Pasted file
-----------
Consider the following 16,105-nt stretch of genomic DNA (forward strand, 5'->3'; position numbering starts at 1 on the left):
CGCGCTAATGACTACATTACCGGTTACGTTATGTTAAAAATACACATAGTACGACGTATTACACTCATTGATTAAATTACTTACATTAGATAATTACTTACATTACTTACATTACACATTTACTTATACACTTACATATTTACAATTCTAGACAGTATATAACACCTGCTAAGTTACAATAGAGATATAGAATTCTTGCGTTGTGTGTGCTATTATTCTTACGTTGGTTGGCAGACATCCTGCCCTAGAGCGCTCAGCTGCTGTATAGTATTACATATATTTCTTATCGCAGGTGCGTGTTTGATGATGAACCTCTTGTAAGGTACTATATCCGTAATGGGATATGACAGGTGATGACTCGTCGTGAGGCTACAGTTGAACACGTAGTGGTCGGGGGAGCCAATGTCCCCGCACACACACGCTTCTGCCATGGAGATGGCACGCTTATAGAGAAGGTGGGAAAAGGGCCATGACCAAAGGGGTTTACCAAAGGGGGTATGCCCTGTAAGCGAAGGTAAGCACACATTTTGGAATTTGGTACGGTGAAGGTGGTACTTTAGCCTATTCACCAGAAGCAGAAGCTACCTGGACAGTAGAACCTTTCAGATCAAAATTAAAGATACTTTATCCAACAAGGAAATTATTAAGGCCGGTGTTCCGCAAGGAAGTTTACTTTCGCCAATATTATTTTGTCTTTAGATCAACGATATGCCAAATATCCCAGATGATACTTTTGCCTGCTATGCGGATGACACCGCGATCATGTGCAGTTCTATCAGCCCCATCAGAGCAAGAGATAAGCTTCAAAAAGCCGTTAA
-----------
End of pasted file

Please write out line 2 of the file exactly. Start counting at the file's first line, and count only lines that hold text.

CGCGCTAATGACTACATTACCGGTTACGTTATGTTAAAAATACACATAGTACGACGTATTACACTCATTGATTAAATTACTTACATTAGATAATTACTTACATTACTTACATTACACATTTACTTATACACTTACATATTTACAATTCTAGACAGTATATAACACCTGCTAAGTTACAATAGAGATATAGAATTCTTGCGTTGTGTGTGCTATTATTCTTACGTTGGTTGGCAGACATCCTGCCCTAGAGCGCTCAGCTGCTGTATAGTATTACATATATTTCTTATCGCAGGTGCGTGTTTGATGATGAACCTCTTGTAAGGTACTATATCCGTAATGGGATATGACAGGTGATGACTCGTCGTGAGGCTACAGTTGAACACGTAGTGGTCGGGGGAGCCAATGTCCCCGCACACACACGCTTCTGCCATGGAGATGGCACGCTTATAGAGAAGGTGGGAAAAGGGCCATGACCAAAGGGGTTTACCAAAGGGGGTATGCCCTGTAAGCGAAGGTAAGCACACATTTTGGAATTTGGTACGGTGAAGGTGGTACTTTAGCCTATTCACCAGAAGCAGAAGCTACCTGGACAGTAGAACCTTTCAGATCAAAATTAAAGATACTTTATCCAACAAGGAAATTATTAAGGCCGGTGTTCCGCAAGGAAGTTTACTTTCGCCAATATTATTTTGTCTTTAGATCAACGATATGCCAAATATCCCAGATGATACTTTTGCCTGCTATGCGGATGACACCGCGATCATGTGCAGTTCTATCAGCCCCATCAGAGCAAGAGATAAGCTTCAAAAAGCCGTTAA